Old school ornamental garden plant Zantedeschia aethiopicaZentedeschia aethiopica is a really classic plant that is found in many gardens in Melbourne Australia. It is one I associate with the 60s because it seems to be in lots of gardens that look like they were planted out in that era. Often when I look in the established gardens of old orange brick houses or Californian bungalows they seem to have a clump of these somewhere. Often they are amongst all the other old style plants that are no longer used in todays planting, things such as the red berried Catoniasta or mirror bush (Coprosma repens). I clearly remember clumps of funeral flowers growing in my Grandparents house so maybe that's also why I think of it as an old school plant. It is native to regions in southern Africa, has a height of potentially 1m and a clump may potentially spread to approximately also 1m. It is well known for its large white flowers consisting of a white spathe surrounding a yellow spadix.
Is the yellow spadix of Zantedeschia aethiopica poisonous?The short answer is yes. However according to information I've read on the Kew gardens website the whole plant is poisonous not just the spadix. Eating this plant can cause irritation, swelling of the mouth and acute diarrhoea. Not my idea of a good time.
Common names for Zantedeschia aethiopicaThe other gardeners I speak to today almost exclusively give this plant the rather plain moniker of arum lily. It has many common names, the most popular of which seem to be funeral flower, trumpet lily, calla lily and death lily. Funnily enough my own mother had funeral flowers at her wedding (I'm not sure if she knew of the flowers name).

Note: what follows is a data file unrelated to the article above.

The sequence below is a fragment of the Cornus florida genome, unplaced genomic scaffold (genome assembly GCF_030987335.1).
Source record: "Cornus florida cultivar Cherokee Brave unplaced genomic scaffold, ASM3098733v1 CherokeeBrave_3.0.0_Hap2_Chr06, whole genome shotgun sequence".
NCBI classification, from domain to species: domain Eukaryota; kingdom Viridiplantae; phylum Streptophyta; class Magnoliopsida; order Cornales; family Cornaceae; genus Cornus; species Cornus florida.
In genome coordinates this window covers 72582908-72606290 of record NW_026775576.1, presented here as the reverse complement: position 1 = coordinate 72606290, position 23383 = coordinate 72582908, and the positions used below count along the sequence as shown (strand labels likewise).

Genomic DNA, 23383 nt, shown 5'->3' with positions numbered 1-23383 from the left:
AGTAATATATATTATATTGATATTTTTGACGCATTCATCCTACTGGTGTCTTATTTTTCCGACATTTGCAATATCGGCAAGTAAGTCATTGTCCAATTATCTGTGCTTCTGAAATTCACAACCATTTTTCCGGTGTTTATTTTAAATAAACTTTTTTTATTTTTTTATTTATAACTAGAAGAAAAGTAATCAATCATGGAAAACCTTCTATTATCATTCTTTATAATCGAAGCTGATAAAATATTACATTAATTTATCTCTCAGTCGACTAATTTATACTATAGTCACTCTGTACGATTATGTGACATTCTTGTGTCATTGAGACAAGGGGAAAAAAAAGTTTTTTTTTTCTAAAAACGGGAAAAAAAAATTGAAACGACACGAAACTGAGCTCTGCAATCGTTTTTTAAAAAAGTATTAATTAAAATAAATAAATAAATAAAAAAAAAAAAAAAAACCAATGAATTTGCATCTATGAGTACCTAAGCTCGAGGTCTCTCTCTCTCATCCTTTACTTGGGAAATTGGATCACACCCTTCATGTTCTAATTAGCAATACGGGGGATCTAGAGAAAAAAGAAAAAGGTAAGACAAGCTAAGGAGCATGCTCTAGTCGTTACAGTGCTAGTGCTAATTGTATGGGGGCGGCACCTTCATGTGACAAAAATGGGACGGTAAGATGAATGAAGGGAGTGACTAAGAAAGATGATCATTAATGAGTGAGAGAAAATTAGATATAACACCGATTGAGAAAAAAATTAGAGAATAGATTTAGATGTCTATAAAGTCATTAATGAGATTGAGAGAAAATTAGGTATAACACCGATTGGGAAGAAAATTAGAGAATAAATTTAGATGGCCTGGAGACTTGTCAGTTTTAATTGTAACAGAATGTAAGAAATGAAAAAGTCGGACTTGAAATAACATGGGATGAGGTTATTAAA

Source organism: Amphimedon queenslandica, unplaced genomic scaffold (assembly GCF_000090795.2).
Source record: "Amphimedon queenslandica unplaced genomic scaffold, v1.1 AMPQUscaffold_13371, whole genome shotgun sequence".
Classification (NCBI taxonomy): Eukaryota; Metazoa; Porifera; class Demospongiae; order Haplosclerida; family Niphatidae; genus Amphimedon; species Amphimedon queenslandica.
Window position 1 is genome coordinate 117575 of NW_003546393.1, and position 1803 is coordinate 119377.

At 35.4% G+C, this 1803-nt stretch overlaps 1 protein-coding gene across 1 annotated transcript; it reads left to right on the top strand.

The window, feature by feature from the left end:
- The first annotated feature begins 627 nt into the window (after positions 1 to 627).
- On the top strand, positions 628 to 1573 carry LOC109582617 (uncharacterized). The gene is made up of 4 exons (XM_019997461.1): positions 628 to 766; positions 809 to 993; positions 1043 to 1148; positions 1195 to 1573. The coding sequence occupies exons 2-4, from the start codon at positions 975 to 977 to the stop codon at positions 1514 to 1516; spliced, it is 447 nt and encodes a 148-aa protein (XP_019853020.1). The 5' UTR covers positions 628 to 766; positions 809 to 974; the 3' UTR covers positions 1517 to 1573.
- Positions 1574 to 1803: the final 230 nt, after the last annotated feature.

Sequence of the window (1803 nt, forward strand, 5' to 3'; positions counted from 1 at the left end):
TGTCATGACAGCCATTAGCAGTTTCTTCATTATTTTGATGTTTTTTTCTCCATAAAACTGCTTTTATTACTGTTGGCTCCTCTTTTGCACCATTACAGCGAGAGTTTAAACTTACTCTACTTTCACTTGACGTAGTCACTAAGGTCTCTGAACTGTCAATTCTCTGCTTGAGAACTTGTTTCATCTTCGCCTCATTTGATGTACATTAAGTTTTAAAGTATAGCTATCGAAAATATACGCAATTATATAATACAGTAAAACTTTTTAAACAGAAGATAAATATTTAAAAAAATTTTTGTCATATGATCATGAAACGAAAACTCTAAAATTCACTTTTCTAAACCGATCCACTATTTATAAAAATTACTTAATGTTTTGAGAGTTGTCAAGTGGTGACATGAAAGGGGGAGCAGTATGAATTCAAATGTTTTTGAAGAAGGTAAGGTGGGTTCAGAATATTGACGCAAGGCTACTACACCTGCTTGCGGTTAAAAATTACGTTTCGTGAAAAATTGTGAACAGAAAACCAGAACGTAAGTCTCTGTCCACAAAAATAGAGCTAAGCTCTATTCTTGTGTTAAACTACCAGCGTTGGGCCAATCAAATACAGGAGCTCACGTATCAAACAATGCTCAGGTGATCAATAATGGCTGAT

A plant so hardy that it considered a weed in some parts of AustraliaYes it is considered a weed as it thrives along creek lines and wet areas in Western and South Australia. I was once told that it is comparable to Agapanthus orientalis in terms of it being an almost 'unkillable' plant in Victoria. It is a clump forming perennial which has underground rhizomes that it uses as an energy store to re shoot in the cooler months after dying down during the warm season. Propagation is incredibly easy as it is just a matter of dividing the rhizomes with a spade and replanting them.
Close up of the classic white spathe and yellow spadix.
A clump of Zantedeschia with a couple of flowers on display.